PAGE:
The third time wasn’t the charm for HTC (HTCKF.PK) in its multi-country patent battle with Nokia Corporation (NYSE: NOK). The UK High Court ruled October 30 that HTC infringed on Nokia’s patent. The patent in dispute concerned a ”Modulator structure for a transmitter and a mobile station.” The devices included in the suit were the One SV (non-LTE), One SV (LTE), and Wildfire S. The chips under scrutiny were Qualcomm WTR 1605, Qualcomm WTR1605L, Broadcom BCM4329, and Broadcom BCM4334.
As a result, Nokia spokesman Mark Durrant wrote in an email, quoted by PCWorld that, “Nokia will now seek an injunction against the import and sale of infringing HTC products in the UK as well as financial compensation.” Durrant also called the decision a “significant development” in the Nokia-HTC legal dispute.
Previous suits finding in Nokia’s favor include a decision by the United States International Trade Commission and patent injunction case in Germany. An HTC spokesperson was quoted in TechHive about the decision in the German court, calling it ”trivial,” and that it “contributes only a negligible reduction in power consumption.”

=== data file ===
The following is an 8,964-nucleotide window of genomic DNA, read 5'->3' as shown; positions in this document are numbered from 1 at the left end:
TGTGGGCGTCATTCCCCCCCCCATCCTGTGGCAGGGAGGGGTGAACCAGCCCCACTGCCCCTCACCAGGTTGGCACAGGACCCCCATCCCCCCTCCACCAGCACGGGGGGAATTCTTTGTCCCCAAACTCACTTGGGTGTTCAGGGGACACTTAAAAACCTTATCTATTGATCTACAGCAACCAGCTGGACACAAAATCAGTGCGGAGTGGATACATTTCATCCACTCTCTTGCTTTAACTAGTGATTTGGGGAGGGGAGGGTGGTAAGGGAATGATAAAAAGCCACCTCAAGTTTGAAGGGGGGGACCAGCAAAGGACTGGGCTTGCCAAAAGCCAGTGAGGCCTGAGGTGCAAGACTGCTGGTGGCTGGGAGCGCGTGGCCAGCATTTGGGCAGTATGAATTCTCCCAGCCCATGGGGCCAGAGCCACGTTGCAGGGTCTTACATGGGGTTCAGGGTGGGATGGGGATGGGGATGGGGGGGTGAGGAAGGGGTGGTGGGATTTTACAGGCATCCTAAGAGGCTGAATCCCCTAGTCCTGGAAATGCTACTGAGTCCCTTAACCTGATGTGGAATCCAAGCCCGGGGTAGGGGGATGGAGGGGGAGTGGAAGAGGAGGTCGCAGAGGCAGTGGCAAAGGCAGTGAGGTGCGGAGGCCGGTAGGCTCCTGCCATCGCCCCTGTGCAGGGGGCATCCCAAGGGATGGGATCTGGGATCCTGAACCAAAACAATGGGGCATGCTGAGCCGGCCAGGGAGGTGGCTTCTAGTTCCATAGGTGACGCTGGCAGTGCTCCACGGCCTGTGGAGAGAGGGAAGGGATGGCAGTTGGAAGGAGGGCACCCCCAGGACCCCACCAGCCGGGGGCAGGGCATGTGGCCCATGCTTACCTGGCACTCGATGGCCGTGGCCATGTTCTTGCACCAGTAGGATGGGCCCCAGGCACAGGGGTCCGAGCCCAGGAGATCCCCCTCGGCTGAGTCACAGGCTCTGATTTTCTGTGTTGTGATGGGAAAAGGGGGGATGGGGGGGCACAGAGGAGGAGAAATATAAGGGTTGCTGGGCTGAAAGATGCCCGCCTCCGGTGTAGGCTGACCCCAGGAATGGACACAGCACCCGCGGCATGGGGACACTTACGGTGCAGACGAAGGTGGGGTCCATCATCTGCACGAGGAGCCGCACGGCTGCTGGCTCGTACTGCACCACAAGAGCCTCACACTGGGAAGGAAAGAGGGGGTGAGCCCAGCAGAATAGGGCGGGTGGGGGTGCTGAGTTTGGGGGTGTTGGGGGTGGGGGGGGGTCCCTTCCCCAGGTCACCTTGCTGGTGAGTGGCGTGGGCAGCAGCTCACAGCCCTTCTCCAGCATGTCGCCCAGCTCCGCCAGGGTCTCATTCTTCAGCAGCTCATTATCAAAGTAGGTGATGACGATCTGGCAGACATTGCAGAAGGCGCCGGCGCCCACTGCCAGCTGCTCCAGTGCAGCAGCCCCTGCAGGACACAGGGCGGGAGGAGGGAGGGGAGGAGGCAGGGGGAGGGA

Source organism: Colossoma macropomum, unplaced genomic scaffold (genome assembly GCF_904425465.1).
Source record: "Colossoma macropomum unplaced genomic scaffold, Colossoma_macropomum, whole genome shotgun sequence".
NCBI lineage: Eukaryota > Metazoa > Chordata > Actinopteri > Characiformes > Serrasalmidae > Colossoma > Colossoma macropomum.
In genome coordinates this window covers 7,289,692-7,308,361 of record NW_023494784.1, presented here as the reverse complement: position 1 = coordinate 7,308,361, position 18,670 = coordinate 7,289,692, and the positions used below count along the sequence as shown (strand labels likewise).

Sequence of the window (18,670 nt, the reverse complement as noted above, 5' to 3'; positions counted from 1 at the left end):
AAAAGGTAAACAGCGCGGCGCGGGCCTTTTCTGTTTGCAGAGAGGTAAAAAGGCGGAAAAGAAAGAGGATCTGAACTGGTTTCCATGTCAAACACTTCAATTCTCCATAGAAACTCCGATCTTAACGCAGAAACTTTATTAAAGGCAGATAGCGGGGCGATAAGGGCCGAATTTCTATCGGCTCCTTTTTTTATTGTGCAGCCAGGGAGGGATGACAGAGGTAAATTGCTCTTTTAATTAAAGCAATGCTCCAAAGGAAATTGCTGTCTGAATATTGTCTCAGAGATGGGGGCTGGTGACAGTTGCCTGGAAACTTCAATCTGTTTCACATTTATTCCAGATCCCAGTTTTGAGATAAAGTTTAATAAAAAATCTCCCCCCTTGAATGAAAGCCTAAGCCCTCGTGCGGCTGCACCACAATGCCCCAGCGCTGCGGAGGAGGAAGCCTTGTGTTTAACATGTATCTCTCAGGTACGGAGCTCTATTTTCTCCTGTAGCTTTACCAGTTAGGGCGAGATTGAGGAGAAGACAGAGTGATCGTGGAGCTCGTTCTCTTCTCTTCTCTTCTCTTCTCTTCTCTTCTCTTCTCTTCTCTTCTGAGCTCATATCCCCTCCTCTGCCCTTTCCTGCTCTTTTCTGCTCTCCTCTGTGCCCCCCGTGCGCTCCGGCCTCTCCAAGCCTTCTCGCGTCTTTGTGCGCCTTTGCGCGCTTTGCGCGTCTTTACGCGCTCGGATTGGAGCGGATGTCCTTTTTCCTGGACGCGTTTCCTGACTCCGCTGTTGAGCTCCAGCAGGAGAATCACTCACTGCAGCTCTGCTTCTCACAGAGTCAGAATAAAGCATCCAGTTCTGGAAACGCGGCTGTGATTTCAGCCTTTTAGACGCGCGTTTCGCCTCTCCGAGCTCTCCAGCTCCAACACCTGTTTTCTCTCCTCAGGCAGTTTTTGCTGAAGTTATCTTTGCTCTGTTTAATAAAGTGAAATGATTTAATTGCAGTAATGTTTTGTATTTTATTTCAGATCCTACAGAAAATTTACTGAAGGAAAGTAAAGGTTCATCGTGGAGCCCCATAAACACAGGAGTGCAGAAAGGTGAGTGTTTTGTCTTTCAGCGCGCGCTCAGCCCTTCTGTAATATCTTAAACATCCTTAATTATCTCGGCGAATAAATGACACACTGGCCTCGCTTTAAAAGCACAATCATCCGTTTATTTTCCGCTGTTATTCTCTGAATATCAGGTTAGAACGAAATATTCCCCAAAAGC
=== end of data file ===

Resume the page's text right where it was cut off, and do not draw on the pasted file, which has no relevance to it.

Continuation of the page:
The previously mentioned cases are only a fraction of potential litigation between the companies. In another email, this time sent to Bloomberg, Durrant said that 50 infringement claims had been filed by Nokia against HTC. The claims were filed in the UK, Germany, Italy, and the U.S.
The Wall Street Journal reports that HTC spokeswoman Laura Kao expressed disappointment from the ruling, which HTC plans to appeal “immediately.” Financial Times spoke with patent expert Florian Mueller about the decision. Mueller said “Nokia made major headway today in the most difficult court in the world for plaintiffs, the England and Wales High Court.” The paper also added that analysts believe Nokia views patent litigation and property rights as a potential revenue stream.